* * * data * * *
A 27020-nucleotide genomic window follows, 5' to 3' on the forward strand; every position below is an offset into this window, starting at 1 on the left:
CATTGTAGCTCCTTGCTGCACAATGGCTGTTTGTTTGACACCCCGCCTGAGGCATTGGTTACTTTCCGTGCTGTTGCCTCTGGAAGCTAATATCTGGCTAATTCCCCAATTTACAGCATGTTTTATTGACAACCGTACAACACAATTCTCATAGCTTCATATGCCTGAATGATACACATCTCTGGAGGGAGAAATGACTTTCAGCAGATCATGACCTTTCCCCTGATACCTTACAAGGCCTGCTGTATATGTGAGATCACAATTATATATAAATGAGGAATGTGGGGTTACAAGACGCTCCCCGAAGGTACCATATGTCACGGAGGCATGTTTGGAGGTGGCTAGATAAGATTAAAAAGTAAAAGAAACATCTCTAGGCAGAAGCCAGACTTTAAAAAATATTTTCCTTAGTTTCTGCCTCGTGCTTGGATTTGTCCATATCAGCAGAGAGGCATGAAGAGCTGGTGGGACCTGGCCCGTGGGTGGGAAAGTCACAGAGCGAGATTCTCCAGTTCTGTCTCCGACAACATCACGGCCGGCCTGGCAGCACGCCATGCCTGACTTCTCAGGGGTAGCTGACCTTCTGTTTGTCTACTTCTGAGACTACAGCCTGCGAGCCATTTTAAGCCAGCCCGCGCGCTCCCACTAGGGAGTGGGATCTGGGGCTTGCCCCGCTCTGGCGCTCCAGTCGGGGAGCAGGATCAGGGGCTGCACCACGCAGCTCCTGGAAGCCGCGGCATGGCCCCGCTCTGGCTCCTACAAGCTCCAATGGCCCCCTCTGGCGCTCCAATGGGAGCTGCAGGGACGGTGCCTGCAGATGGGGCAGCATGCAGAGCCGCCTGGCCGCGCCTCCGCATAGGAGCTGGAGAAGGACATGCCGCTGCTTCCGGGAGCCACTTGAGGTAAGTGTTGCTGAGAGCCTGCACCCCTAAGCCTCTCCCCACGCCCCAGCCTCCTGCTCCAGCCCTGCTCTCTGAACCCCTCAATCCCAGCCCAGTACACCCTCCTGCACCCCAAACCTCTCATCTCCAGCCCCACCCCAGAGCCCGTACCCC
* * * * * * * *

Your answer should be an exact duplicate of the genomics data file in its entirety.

A 27020-nucleotide genomic window follows, 5' to 3' on the forward strand; every position below is an offset into this window, starting at 1 on the left:
CATTGTAGCTCCTTGCTGCACAATGGCTGTTTGTTTGACACCCCGCCTGAGGCATTGGTTACTTTCCGTGCTGTTGCCTCTGGAAGCTAATATCTGGCTAATTCCCCAATTTACAGCATGTTTTATTGACAACCGTACAACACAATTCTCATAGCTTCATATGCCTGAATGATACACATCTCTGGAGGGAGAAATGACTTTCAGCAGATCATGACCTTTCCCCTGATACCTTACAAGGCCTGCTGTATATGTGAGATCACAATTATATATAAATGAGGAATGTGGGGTTACAAGACGCTCCCCGAAGGTACCATATGTCACGGAGGCATGTTTGGAGGTGGCTAGATAAGATTAAAAAGTAAAAGAAACATCTCTAGGCAGAAGCCAGACTTTAAAAAATATTTTCCTTAGTTTCTGCCTCGTGCTTGGATTTGTCCATATCAGCAGAGAGGCATGAAGAGCTGGTGGGACCTGGCCCGTGGGTGGGAAAGTCACAGAGCGAGATTCTCCAGTTCTGTCTCCGACAACATCACGGCCGGCCTGGCAGCACGCCATGCCTGACTTCTCAGGGGTAGCTGACCTTCTGTTTGTCTACTTCTGAGACTACAGCCTGCGAGCCATTTTAAGCCAGCCCGCGCGCTCCCACTAGGGAGTGGGATCTGGGGCTTGCCCCGCTCTGGCGCTCCAGTCGGGGAGCAGGATCAGGGGCTGCACCACGCAGCTCCTGGAAGCCGCGGCATGGCCCCGCTCTGGCTCCTACAAGCTCCAATGGCCCCCTCTGGCGCTCCAATGGGAGCTGCAGGGACGGTGCCTGCAGATGGGGCAGCATGCAGAGCCGCCTGGCCGCGCCTCCGCATAGGAGCTGGAGAAGGACATGCCGCTGCTTCCGGGAGCCACTTGAGGTAAGTGTTGCTGAGAGCCTGCACCCCTAAGCCTCTCCCCACGCCCCAGCCTCCTGCTCCAGCCCTGCTCTCTGAACCCCTCAATCCCAGCCCAGTACACCCTCCTGCACCCCAAACCTCTCATCTCCAGCCCCACCCCAGAGCCCGTACCCC